Conscious listening is necessary to achieve improved relationships at work and home. How do we listen? Discuss the many ways in which you listen, at home/at work. Then elaborate on what you learned about conscious listening. In what ways is this different from the way you listen now? Say how following Julian Treasure's recommendations could change your understand of people, of situations at work and in your personal life.
Listening is an amazing skill, but it’s not a natural skill. Conscious-listening is a way of being intentionally present to see, to know and to recognize our own and another’s felt presence and unique value in the relationship.
Conscious communication is an intention, in challenging moments, to remain empathically connected to self and the other, rather than triggered and defensive. When we feel safe enough to be present, we are more likely to express ourself authentically, and thus more likely to be listened to, validated and valued in return.
In conscious communication, both talking and listening skills matter and work together, serving to provide an emotional experience that allows each person to feel safe enough to grow a quality relationship in which key emotional needs (not wants…) are expressed, mutually valued – and met through natural giving – from a place of love and joy, and not fear, shame or guilt.
The different ways in which you listen / communicate at office or work are:
Informational Listening (Listening to Learn)
Critical Listening (Listening to Evaluate and Analyse)
Therapeutic or Empathetic Listening (Listening to Understand Feeling and Emotion)
Appreciative Listening: Appreciative listening is listening for enjoyment. A good example is listening to music, especially as a way to relax.
Rapport Listening: When trying to build rapport with others we can engage in a type of listening that encourages the other person to trust and like us. A salesman, for example, may make an effort to listen carefully to what you are saying as a way to promote trust and potentially make a sale.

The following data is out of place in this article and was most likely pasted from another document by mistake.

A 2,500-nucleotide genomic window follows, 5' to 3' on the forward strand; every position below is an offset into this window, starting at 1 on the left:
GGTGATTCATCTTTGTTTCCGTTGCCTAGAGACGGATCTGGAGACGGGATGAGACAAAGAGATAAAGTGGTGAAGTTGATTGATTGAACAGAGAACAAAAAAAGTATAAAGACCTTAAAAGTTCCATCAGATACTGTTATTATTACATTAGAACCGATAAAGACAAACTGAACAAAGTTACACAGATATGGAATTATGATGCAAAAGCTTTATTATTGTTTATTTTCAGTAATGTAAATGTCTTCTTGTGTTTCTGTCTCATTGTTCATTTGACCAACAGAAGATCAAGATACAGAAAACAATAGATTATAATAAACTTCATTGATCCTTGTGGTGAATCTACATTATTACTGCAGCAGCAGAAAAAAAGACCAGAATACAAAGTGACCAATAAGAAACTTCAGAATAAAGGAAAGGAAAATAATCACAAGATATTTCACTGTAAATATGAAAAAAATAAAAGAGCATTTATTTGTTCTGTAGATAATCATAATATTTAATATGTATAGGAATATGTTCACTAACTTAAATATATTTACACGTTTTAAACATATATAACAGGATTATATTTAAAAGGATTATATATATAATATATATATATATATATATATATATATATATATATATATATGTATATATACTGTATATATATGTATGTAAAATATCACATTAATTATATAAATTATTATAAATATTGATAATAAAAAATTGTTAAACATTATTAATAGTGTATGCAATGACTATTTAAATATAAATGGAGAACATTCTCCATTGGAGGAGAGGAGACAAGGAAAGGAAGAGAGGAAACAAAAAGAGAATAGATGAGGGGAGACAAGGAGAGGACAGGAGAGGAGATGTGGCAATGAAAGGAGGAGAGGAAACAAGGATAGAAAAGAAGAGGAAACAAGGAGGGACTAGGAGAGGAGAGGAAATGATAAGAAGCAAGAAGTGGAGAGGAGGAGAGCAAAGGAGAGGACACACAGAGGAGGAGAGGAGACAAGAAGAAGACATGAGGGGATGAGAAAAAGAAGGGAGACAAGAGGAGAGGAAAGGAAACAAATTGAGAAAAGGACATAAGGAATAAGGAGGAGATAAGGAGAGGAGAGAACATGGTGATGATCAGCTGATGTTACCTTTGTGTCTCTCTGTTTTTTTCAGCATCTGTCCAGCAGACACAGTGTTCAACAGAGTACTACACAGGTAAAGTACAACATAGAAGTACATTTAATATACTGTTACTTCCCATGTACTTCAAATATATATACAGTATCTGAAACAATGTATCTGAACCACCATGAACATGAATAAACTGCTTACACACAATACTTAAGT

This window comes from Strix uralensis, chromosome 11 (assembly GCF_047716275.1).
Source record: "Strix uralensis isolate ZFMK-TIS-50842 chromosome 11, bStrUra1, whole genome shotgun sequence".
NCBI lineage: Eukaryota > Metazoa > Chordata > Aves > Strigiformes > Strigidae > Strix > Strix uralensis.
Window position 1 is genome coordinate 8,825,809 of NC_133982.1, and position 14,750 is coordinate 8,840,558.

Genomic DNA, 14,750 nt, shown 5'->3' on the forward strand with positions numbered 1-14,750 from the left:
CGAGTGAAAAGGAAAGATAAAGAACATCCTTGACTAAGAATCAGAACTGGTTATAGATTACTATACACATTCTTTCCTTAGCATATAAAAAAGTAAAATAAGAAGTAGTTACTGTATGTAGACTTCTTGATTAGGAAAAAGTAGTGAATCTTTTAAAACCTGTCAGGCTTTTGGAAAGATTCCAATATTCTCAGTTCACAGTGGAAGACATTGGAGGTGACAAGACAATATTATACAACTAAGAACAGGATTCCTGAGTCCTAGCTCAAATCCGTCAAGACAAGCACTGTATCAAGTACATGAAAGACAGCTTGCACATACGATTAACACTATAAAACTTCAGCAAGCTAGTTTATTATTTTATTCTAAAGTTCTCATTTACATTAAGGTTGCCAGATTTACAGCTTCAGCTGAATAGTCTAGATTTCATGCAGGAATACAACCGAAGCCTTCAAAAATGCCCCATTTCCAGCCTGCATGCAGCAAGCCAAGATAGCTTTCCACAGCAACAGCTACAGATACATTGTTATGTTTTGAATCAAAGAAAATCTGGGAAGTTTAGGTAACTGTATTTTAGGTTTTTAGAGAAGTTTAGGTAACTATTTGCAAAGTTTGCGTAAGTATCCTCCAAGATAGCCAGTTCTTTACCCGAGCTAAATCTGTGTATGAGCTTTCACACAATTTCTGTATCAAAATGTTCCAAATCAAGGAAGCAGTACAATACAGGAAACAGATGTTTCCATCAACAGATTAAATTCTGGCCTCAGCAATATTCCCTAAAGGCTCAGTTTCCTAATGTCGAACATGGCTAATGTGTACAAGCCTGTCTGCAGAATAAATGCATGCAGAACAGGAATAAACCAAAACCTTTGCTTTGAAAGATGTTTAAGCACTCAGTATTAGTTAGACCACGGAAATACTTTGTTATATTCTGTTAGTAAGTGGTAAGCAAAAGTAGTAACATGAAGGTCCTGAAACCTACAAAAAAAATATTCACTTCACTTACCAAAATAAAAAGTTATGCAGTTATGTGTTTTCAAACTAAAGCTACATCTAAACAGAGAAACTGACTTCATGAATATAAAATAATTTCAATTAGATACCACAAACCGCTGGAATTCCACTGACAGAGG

Selective Listening: This is a more negative type of listening, it implies that the listener is somehow biased to what they are hearing. Bias can be based on preconceived ideas or emotionally difficult communications.
Julian Treasure is a sound and communication expert. His vision is for a world that listens consciously and speaks powerfully.
Julian Treasure's recommendations for sound listening are:
1. Silence: Silence of 3 minutes a day helps to reset our ears to quiet so that we can listen well.
2. The Mixer: Even in a noisy environment, try to listen to as many individual channels as you can hear and differentiate.
3. Savouring: This is about enjoying the most mundane sounds. For instance, the tumble dryer of a washing machine. We can enjoy any sound as long as we listen.
4. Listening positions: This is the most important one. Moving your listening position to what’s appropriate – active/passive or critical/sympathetic. This helps become conscious of barriers/filters to listening and play around with them.
5. RASA: It’s a Sanskrit word for juice or essence and the acronym stands for Receive, Appreciate, Summary, Ask. It summarises the process of active listening.
To conclude as per Julian's study - he believes that out of 60% listening that one does only 25% is retained where we try make meanings from sounds, draw patterns in our mind respond to differences of culture, religion, background etc and in a way we have forgotten the art of listening but thats extremely important for survival, growth and only concious listening will help improve interpersonal and formal relationships at home and work going on!
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